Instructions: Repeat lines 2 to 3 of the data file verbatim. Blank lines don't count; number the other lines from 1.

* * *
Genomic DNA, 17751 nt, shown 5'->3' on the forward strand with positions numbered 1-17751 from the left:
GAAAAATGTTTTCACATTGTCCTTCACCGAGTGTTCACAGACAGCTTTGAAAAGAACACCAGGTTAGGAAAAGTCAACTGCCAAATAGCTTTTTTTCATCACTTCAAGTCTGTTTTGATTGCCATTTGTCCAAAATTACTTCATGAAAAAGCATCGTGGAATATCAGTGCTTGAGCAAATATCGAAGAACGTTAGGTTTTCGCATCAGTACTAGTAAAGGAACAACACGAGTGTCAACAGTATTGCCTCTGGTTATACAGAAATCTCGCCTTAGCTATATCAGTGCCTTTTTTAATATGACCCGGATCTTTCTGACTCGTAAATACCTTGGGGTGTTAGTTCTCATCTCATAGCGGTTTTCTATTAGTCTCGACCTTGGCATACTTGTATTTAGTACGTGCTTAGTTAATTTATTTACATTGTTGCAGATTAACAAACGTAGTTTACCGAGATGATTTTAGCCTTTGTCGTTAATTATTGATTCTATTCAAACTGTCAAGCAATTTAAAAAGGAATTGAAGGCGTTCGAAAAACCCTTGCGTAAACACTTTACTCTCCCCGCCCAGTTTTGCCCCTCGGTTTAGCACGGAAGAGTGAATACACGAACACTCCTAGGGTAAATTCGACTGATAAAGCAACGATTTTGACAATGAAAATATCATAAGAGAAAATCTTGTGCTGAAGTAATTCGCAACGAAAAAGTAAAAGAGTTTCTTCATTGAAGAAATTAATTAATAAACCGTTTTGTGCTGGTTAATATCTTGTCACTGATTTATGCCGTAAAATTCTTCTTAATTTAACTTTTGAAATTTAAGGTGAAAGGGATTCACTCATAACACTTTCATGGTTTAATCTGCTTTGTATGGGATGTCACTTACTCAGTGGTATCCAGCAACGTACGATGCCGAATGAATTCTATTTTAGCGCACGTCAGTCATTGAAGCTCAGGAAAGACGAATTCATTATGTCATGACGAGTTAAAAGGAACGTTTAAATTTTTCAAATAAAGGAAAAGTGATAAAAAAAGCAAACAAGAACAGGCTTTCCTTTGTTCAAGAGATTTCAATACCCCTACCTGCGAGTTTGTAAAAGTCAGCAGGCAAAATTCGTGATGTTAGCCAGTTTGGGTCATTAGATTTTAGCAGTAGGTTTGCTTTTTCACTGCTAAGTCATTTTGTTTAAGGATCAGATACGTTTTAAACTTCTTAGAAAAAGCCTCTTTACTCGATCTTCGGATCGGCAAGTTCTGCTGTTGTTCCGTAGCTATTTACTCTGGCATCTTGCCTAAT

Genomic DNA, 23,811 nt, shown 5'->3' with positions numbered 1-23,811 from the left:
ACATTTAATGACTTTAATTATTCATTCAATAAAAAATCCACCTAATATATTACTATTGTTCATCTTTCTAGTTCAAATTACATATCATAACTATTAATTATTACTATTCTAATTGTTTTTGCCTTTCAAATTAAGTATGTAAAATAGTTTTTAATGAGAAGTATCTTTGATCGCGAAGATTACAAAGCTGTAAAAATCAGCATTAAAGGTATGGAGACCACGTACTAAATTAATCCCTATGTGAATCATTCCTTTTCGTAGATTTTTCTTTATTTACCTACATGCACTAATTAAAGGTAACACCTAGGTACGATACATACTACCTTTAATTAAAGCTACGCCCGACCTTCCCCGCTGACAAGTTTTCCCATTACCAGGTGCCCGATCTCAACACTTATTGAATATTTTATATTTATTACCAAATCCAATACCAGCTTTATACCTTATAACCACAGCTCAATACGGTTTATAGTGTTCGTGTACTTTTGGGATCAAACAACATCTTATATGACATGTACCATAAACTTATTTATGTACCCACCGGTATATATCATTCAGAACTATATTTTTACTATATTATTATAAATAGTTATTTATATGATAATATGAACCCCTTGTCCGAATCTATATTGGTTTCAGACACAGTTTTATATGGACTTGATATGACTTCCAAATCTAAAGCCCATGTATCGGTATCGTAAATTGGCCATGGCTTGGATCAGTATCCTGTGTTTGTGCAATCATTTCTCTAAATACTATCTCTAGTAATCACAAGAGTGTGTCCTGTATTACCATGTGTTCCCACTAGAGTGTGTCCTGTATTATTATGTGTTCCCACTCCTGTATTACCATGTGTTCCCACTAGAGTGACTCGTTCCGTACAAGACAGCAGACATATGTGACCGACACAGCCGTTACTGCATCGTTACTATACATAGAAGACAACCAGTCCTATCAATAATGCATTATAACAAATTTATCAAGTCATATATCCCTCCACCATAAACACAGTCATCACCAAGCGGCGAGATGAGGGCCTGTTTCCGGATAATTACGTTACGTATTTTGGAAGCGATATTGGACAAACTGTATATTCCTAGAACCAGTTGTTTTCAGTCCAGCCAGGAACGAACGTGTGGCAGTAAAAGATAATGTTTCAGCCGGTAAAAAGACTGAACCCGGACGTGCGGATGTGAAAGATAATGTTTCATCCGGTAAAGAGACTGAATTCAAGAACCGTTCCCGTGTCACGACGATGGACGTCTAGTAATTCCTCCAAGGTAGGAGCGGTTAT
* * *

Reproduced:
GAAAAATGTTTTCACATTGTCCTTCACCGAGTGTTCACAGACAGCTTTGAAAAGAACACCAGGTTAGGAAAAGTCAACTGCCAAATAGCTTTTTTTCATCACTTCAAGTCTGTTTTGATTGCCATTTGTCCAAAATTACTTCATGAAAAAGCATCGTGGAATATCAGTGCTTGAGCAAATATCGAAGAACGTTAGGTTTTCGCATCAGTACTAGTAAAGGAACAACACGAGTGTCAACAGTATTGCCTCTGGTTATACAGAAATCTCGCCTTAGCTATATCAGTGCCTTTTTTAATATGACCCGGATCTTTCTGACTCGTAAATACCTTGGGGTGTTAGTTCTCATCTCATAGCGGTTTTCTATTAGTCTCGACCTTGGCATACTTGTATTTAGTACGTGCTTAGTTAATTTATTTACATTGTTGCAGATTAACAAACGTAGTTTACCGAGATGATTTTAGCCTTTGTCGTTAATTATTGATTCTATTCAAACTGTCAAGCAATTTAAAAAGGAATTGAAGGCGTTCGAAAAACCCTTGCGTAAACACTTTACTCTCCCCGCCCAGTTTTGCCCCTCGGTTTAGCACGGAAGAGTGAATACACGAACACTCCTAGGGTAAATTCGACTGATAAAGCAACGATTTTGACAATGAAAATATCATAAGAGAAAATCTTGTGCTGAAGTAATTCGCAACGAAAAAGTAAAAGAGTTTCTTCATTGAAGAAATTAATTAATAAACCGTTTTGTGCTGGTTAATATCTTGTCACTGATTTATGCCGTAAAATTCTTCTTAATTTAACTTTTGAAATTTAAGGTGAAAGGGATTCACTCATAACACTTTCATGGTTTAATCTGCTTTGTATGGGATGTCACTTACTCAGTGGTATCCAGCAACGTACGATGCCGAATGAATTCTATTTTAGCGCACGTCAGTCATTGAAGCTCAGGAAAGACGAATTCATTATGTCATGACGAGTTAAAAGGAACGTTTAAATTTTTCAAATAAAGGAAAAGTGATAAAAAAAGCAAACAAGAACAGGCTTTCCTTTGTTCAAGAGATTTCAATACCCCTACCTGCGAGTTTGTAAAAGTCAGCAGGCAAAATTCGTGATGTTAGCCAGTTTGGGTCATTAGATTTTAGCAGTAGGTTTGCTTTTTCACTGCTAAGTCATTTTGTTTAAGGATCAGATACGTTTTAAACTTCTTAGAAAAAGCCTCTTTACTCGATCTTCGGATCGGCAAGTTCTGCTGTTGTTCCGTAGCTATTTACTCTGGCATCTTGCCTAAT

Genomic DNA, 23,811 nt, shown 5'->3' with positions numbered 1-23,811 from the left: